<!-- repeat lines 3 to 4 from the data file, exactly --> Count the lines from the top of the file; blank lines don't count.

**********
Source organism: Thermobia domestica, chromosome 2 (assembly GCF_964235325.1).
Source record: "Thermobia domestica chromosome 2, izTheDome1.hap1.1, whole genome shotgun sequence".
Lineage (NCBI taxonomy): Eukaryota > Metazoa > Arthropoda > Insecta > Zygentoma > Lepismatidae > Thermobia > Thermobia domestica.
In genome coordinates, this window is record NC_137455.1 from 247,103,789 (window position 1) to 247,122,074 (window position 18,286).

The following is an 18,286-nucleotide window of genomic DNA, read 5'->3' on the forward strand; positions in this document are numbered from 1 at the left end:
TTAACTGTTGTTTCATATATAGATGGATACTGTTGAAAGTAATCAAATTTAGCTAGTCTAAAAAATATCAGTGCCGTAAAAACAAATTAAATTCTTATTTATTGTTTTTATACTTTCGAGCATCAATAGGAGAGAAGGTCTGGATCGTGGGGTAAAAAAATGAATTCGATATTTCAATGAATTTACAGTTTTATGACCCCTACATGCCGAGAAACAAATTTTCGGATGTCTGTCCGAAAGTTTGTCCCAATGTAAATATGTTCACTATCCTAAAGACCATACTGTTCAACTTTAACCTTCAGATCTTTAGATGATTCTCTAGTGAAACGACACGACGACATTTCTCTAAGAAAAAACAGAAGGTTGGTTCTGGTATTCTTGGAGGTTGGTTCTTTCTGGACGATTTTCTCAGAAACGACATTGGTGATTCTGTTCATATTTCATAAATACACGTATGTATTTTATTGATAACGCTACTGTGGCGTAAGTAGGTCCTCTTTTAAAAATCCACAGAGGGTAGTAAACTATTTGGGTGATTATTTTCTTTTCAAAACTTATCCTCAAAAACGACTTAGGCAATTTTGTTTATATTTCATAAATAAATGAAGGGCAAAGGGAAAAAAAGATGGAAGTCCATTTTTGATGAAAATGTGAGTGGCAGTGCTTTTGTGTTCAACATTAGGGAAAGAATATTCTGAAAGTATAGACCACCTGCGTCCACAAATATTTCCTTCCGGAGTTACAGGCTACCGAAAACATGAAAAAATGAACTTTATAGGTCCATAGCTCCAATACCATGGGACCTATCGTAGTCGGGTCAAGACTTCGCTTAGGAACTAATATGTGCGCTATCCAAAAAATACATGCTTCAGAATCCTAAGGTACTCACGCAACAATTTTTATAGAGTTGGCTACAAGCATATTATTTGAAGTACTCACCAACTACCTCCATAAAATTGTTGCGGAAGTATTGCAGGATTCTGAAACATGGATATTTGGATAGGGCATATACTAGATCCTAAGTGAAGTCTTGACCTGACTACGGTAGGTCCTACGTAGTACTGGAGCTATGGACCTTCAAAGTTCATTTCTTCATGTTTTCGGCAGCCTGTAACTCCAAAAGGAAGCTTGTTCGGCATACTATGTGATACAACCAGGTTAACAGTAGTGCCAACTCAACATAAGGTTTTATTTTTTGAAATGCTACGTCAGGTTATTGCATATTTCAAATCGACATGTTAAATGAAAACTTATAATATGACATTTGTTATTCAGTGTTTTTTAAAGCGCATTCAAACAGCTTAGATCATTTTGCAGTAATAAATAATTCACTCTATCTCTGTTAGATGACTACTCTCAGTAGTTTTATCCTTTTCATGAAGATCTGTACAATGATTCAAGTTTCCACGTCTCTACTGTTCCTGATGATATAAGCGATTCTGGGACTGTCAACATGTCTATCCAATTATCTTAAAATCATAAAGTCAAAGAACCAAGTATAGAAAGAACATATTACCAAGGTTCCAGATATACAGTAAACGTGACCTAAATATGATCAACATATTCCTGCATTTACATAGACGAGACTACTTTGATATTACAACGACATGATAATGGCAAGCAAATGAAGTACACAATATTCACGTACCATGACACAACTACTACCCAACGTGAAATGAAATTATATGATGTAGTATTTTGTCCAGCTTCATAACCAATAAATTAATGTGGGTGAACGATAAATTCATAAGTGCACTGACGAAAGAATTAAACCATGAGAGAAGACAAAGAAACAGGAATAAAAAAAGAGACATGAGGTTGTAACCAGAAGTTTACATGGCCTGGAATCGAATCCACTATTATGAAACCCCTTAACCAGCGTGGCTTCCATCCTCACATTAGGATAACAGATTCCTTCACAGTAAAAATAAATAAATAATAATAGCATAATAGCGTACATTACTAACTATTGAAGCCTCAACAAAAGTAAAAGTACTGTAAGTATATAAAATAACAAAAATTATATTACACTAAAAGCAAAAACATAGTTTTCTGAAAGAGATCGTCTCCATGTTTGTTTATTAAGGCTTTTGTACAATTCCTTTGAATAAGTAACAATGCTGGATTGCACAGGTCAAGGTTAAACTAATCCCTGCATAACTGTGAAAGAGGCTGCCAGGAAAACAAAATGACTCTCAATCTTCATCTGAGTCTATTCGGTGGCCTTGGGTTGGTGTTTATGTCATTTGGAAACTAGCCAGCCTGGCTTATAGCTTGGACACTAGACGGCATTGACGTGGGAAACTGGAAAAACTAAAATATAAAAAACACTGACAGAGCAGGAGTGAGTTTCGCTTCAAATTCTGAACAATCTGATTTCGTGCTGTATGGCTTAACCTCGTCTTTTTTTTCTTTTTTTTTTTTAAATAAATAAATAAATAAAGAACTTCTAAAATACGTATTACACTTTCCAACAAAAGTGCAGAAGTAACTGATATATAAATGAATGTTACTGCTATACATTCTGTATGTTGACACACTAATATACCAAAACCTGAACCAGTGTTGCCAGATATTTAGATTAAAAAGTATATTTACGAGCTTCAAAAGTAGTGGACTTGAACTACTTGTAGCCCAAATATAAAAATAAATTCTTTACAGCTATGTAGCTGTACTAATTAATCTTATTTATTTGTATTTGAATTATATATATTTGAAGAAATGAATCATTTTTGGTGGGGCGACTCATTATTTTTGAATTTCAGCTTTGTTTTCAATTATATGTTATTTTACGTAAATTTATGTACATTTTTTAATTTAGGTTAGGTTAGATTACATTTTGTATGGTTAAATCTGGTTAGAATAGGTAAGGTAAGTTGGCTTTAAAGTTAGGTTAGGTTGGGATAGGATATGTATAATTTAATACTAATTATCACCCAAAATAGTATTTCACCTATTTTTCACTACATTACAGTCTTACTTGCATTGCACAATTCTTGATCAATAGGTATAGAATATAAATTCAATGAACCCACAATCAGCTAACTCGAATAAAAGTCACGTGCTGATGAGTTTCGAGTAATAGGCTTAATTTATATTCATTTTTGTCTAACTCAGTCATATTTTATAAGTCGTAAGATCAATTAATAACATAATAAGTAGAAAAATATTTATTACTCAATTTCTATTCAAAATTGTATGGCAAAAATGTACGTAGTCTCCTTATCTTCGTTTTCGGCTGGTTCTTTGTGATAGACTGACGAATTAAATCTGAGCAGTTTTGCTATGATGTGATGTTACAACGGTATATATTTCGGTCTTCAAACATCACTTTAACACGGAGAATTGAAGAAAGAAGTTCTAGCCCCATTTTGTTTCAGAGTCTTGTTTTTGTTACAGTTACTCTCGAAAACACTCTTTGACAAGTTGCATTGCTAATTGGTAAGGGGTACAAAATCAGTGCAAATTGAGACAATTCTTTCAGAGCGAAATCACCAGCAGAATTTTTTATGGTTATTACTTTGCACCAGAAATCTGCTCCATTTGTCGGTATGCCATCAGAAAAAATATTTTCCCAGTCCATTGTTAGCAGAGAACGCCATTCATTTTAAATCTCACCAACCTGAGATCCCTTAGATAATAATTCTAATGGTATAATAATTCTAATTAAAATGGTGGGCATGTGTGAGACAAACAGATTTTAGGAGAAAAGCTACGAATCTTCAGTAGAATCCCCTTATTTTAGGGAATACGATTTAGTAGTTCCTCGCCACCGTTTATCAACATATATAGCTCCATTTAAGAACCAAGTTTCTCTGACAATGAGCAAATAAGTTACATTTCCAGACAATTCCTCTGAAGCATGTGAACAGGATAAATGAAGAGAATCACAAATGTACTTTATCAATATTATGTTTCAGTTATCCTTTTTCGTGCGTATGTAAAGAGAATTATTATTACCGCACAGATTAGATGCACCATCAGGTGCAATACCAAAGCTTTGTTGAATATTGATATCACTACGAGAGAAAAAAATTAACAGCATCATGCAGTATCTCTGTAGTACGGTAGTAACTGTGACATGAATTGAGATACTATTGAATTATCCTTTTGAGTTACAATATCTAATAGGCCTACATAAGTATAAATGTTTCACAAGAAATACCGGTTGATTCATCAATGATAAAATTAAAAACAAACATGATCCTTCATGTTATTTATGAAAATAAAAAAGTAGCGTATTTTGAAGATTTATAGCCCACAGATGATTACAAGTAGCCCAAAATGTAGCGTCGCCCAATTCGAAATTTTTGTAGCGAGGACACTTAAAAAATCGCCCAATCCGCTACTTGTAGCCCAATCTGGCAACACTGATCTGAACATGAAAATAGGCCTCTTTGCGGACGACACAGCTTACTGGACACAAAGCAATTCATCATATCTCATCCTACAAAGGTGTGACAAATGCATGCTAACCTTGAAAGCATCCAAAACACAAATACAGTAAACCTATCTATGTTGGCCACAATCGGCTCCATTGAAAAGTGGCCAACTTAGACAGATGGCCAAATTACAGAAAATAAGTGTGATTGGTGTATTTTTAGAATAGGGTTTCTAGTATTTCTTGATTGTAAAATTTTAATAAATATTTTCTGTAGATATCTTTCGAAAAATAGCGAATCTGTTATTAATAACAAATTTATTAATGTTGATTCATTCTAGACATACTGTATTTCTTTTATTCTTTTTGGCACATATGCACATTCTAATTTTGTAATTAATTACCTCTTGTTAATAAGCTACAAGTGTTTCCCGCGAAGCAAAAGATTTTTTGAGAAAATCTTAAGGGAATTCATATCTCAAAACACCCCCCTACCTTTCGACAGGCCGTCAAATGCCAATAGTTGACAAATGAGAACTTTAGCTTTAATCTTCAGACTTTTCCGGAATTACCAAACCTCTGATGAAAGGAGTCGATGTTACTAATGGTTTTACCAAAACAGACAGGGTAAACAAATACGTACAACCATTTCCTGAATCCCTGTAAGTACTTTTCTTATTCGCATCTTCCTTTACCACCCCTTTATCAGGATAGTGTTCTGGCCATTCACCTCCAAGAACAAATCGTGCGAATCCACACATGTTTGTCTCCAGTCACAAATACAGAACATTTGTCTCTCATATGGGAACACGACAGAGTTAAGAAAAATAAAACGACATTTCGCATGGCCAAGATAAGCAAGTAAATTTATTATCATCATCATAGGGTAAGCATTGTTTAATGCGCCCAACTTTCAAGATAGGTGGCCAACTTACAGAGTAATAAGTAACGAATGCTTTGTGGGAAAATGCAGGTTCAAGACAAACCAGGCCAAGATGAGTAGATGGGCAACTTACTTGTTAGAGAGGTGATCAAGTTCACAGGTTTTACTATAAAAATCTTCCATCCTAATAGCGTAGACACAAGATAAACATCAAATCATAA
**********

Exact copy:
Lineage (NCBI taxonomy): Eukaryota > Metazoa > Arthropoda > Insecta > Zygentoma > Lepismatidae > Thermobia > Thermobia domestica.
In genome coordinates, this window is record NC_137455.1 from 247,103,789 (window position 1) to 247,122,074 (window position 18,286).